The group did note Treuer’s equal treatment of who is to “blame” for what’s going on. Non-natives (whites) bear a large part of the responsibility, but Treuer also shows how Native people are not immune to shooting themselves in the foot. Perhaps the best example is in casinos and how some tribes will deny a person enrolled membership in the tribe, using blood quantum rules derived by the U.S. government to justify their claims but with the ulterior motive of limiting the number of people among whom casino profits will be divided. (Many, if not all, tribes use casino revenue to provide annual dividends to all registered tribal members.) Apparently, greed knows no boundaries. Indeed, we recognized the other side of that problem, as states have tried to tax tribal casino revenues, effectively trying to claim a portion of profits they do not deserve.
The only common criticism that arose was that the stories seemed to be disjointed. Treuer would raise one question, suggesting an answer would come later in the book but never materialized. It was recognized that this seeming disjointedness may reflect a cultural difference––Euro-Americans tend to be linear thinkers, perhaps more so than Native Americans.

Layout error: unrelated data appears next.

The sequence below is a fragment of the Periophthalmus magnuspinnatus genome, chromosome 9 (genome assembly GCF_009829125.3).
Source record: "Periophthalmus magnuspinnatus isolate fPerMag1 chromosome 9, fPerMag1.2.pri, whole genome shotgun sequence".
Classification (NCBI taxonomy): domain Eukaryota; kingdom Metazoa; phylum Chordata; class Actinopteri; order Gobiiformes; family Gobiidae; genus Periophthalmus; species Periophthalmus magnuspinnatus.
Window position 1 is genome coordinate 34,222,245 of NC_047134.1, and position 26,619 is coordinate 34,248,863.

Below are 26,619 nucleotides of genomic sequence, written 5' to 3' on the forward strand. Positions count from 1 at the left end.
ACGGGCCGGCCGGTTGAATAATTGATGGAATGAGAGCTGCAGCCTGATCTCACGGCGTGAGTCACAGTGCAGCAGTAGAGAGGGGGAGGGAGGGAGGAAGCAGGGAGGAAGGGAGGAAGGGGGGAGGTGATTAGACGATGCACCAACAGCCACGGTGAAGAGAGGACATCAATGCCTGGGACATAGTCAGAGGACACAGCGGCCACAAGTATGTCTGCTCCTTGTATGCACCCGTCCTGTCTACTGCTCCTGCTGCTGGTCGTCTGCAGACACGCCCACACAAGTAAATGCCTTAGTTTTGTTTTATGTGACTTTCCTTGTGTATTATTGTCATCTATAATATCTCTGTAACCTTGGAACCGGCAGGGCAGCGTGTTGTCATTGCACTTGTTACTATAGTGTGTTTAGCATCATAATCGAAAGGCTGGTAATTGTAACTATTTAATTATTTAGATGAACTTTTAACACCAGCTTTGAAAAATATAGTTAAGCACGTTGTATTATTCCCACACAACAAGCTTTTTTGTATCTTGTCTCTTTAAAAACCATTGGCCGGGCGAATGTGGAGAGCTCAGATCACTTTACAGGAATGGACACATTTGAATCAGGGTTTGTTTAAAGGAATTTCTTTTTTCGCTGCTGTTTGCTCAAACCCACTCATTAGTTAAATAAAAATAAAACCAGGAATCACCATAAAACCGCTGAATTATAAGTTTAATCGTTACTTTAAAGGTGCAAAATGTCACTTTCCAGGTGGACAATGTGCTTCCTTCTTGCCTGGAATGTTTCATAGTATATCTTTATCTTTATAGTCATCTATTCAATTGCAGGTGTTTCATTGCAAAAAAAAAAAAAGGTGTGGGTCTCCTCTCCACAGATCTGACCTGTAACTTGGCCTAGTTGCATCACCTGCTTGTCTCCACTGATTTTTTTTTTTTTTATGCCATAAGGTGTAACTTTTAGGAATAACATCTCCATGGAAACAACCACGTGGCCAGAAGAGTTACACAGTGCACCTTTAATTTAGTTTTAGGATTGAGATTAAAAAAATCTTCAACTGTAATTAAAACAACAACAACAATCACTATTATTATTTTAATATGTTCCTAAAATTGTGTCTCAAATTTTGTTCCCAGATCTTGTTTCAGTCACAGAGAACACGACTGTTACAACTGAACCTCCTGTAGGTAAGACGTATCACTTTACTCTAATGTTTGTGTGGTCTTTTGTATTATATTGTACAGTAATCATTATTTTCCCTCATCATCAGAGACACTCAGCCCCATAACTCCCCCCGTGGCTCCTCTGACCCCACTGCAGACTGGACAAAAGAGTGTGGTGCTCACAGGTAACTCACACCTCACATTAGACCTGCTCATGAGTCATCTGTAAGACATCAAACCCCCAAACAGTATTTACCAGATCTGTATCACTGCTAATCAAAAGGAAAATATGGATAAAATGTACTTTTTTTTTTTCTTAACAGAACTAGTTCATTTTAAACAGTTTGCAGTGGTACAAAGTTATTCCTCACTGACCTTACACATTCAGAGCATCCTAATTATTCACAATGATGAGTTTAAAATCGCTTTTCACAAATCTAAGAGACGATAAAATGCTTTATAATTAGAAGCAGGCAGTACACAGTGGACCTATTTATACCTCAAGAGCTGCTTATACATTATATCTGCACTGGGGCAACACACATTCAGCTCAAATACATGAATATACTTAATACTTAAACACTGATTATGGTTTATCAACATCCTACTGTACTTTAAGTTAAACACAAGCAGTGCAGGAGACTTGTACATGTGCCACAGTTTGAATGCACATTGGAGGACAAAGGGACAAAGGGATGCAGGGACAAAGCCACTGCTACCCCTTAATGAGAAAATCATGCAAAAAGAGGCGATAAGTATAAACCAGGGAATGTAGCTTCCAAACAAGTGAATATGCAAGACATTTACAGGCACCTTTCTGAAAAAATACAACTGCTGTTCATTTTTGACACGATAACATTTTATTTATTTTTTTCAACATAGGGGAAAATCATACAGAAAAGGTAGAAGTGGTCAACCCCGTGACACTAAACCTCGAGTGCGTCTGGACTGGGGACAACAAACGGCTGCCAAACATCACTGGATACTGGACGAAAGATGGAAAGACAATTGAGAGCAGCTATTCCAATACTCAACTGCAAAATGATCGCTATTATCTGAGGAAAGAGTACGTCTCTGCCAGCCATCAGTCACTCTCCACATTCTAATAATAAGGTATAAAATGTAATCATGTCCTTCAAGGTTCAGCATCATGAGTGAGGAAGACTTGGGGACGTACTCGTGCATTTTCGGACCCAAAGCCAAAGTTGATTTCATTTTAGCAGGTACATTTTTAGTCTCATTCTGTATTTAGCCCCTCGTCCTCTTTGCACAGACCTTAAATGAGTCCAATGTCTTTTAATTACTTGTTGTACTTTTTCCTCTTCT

There is a great deal about Rez Life that is troubling and sad, but Treuer suggests there are also examples of change for the better. Opportunities are growing for Native people to gain an education and to move beyond the violence and oppression that seem to be the all too common future for many on the rez. But even as individual futures may improve, the future of Native cultures is in question. Perhaps the biggest of the cultural losses is the language. Treuer writes: Linguists estimate that when Europeans first came to North America, more than 300 Native American languages were spoken here. Today, there are only about 150. Of those languages, only twenty are spoken by children. Only three languages––Dakota, Dene, and Ojibwe––have a vibrant community of speakers. The loss of a language represents more than just how people speak; it represents the loss of a medium for expressing a world-view. Native words describe a world with colors and descriptions that non-Natives cannot know. The sad part is, the loss of those words also means the future generations of Native people will also never know that perspective. As my friend, Clayton writes in his comments about this book, “Language and culture are essential. What can I do, what can any of us do to promote the revitalization of language and the perpetuation of culture? Whatever we can do, we must do!”